Healthcare payer organization have much to derive from the ICD-10 transition. With rising costs of healthcare, payer organizations can find the new medical codes as a blessing in disguise. According to the Department of Health and Human Services, the conversion to ICD-10-CM/PCS will cost an annual estimated cost of $2.6 million at a present value discount of 3 percent and $2.3 million at a present value discount of 7 percent over 15 years. However, the investment of resources for effective ICD-10 transition will result in better clinical information to control costs, increased accuracy of payments and reduction of outstanding claims.

1. Fraud Management

The substantial impact of ICD-10 transition will be on fraud management. The new medical coding system will reduce fraudulent and exaggerated claims. Few dishonest healthcare providers make fraudulent claims with services which were not provided, for more expensive services than required, performing unnecessary services, and forging a patient’s diagnosis to justify medical procedures. As per the estimation by the National Healthcare Anti-Fraud Association, the financial losses due to fraudulent claims in the US are in the tens of billions of dollars each year.
The granularity of ICD-10 codes can prove helpful to detect the potential fraud or medically unnecessary claims. ICD-10 can pinpoint the severity of ailment and also guide the development of preventive and self-care models resulting in the reduction of waste and financial abuse.

2. Fair & Timely Reimbursement

The updated codes provide a qualitative improvement in coding accuracy and eventually result in an accurate claim submission. The detailed information can be derived with provided ICD-10 codes which enable quick turnaround time for prior-authorizations. The precise character of ICD-10 codes, help to reduce errors and confusion. With detailed information, payer need not require to ask for more documents to investigate or reject the claims. The better claim adjudication means quicker payment and notable savings for payers and physicians alike.

3. Risk Adjustment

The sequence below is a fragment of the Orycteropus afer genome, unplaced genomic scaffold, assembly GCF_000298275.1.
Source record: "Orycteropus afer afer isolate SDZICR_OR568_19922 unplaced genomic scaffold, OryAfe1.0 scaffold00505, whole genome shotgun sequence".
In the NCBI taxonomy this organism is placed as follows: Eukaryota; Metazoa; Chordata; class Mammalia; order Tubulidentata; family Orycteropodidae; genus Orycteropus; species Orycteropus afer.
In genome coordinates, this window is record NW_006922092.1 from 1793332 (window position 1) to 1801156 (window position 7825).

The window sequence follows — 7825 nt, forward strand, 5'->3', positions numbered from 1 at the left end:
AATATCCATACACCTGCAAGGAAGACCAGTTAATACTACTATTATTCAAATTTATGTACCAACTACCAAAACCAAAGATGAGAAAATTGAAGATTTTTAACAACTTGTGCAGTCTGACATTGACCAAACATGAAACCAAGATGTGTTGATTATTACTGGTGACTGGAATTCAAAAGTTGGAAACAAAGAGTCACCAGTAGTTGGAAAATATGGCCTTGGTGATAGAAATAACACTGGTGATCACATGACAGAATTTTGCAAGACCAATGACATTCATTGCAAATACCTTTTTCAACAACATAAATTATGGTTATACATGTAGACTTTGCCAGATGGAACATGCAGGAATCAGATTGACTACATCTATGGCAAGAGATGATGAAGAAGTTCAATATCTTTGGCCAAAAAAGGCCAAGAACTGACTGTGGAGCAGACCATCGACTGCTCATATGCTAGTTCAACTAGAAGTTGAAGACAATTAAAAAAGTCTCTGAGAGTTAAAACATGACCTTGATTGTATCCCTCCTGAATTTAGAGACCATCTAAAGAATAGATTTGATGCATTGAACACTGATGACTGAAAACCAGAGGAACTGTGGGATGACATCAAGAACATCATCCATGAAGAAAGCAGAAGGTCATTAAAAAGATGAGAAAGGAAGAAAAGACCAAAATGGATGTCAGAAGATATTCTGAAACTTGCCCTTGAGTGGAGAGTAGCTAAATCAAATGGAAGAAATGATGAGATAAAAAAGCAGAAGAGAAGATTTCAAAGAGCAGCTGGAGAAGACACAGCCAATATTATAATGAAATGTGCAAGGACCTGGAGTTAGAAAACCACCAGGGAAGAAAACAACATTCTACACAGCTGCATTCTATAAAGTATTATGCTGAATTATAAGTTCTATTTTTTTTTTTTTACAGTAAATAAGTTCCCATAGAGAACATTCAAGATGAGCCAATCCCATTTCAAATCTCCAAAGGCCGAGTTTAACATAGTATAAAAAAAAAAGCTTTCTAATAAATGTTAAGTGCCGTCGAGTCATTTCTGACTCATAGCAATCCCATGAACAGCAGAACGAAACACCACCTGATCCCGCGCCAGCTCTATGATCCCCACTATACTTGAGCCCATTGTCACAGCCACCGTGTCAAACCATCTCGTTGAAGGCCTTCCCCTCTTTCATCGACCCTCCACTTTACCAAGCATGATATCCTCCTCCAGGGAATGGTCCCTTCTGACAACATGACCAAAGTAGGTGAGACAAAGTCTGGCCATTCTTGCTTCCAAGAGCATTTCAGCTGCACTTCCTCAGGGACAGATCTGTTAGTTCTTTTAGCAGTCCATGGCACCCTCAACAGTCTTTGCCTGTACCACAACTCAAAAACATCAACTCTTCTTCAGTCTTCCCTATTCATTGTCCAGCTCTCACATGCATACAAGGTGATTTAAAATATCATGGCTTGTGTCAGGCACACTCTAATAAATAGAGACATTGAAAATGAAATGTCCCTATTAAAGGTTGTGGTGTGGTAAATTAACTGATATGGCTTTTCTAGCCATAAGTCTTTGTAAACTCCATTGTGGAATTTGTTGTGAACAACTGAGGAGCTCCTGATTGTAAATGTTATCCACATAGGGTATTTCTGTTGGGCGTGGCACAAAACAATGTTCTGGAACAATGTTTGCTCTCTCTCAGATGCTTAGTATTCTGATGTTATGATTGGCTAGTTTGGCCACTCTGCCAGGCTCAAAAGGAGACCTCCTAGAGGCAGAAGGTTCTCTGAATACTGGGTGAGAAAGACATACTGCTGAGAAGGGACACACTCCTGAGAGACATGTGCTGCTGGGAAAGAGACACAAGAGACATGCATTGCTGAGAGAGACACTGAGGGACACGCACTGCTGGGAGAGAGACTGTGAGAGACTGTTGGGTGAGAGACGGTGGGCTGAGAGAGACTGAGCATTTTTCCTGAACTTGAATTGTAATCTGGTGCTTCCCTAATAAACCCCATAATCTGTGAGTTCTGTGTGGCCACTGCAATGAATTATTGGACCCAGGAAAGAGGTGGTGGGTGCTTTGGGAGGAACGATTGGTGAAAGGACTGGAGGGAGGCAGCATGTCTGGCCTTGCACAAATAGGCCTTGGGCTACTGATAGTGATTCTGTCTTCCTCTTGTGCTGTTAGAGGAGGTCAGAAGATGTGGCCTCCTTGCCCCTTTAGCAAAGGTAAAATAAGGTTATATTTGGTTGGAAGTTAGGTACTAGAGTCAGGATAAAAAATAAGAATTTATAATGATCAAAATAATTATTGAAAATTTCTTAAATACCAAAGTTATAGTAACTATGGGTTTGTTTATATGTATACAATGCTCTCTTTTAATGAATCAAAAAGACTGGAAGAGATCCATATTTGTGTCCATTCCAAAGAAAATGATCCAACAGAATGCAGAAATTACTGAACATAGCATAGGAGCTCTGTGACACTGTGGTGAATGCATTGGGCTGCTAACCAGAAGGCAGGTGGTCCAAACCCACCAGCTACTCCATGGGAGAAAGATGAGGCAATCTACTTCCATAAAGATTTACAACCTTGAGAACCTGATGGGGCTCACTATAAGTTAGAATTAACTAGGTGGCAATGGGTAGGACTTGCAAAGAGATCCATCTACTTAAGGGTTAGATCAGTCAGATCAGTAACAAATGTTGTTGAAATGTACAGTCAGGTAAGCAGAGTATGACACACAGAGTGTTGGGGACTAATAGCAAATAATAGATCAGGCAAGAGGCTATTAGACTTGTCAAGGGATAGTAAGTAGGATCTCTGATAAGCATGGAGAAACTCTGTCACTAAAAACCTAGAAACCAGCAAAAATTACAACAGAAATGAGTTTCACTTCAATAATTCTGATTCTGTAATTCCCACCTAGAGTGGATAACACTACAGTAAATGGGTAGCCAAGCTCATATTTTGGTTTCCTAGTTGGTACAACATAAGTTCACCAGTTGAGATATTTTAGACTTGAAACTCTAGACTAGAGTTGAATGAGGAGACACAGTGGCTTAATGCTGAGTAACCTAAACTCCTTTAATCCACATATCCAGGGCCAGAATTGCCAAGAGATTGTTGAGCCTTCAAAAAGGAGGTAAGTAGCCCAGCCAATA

Ref: Risk Adjustment 101 by Sarah Duell, BSBM, CPC, CRC Itasca Medical Care

Risk adjustment is used to predict the healthcare cost by diagnosis reporting to measure a patient’s health status and to utilize diagnosis codes to adjust potential risks. There are multiple risk adjustment models based on ICD-10 codes; each has different characteristics. The diagnosis codes on patient’s claims to determine patient’s disease burden and risk scores. If the risk scores are higher for a patient with higher disease burden, the patient is less healthy.

Impact on Billing Companies

The introduction of ICD-10 codes has significantly increased the revenue expenses for billing companies, especially in claim processing solutions. Their billing staff must be ready and trained with new ICD-10 codes for reporting, tracking and A/R follow-up. The in-depth knowledge of ICD-10 codes can help billing companies with efficient revenue cycle management.

1) Revenue cycle management

ICD-10 codes will provide the massive influx of detailed and precise clinical data which can be harnessed to streamline processes and make smarter business decisions to improve revenue cycle management for added benefits. The primary issue with ICD-9 claims was that they were not outlined for reimbursement purposes. ICD 10 CM and PCS were developed for drawing claims as a priority. The proper knowledge about the new codes can help to understand billing regulations and ensure billing compliance to reduce billing errors.

2) Denial Management

The new set of codes are massive and complex and require precise clinical information in medical claims. The ICD-10 codes increase the scope for errors which is intensified by a more laborious denial management process. The billing companies have a clear opportunity to target the extended volume of ICD-10 codes to identify ample mistakes to postpone payment.
The billing errors can delay or reject the claims and reimbursements on the basis of differences in the codes set which cannot be accounted due to unavoidable compromises in ICD-10 transition.

3) Specialty Billing

ICD-10 transition conforms the proper and thorough attention to specialties and selective healthcare conditions. These new codes offer greater precision and exactness in diagnosis and inpatient procedures reporting, eventually making accurate and efficient reimbursements. The healthcare providers are required to work diligently for diagnosis documentation as ICD-10 has eight times more codes than ICD-9. Th implementation of ICD-10 transition has impacted pediatrics, cardiology, and nephrology more significantly than others.

The Way Forward

The healthcare community including providers, payers and billing companies is going through a significant transformation with the introduction of ICD-10 coding. Healthcare stakeholders are facing a considerable number of technical requirements, including upgrading administrative transactions, health information technology adoption, e-prescribing and more. With extensive planning, education, and preparation, the ICD-10 transition can be a smoother experience. Well-prepared healthcare organizations along with efficient technological software systems at their disposal are successfully reaping the benefits of ICD-10 codes. ICD-10 codes act as a useful tool for healthcare improvement. As perfectly summed by Dr. Charles Van Duyne, the multispecialty group CMIO, “Yes, ICD-10 gives you more granularity, providing you’re doing the coding correctly. However, having more information isn’t necessarily better. What you’re looking for is the insight into the data and actionable information out of that data.”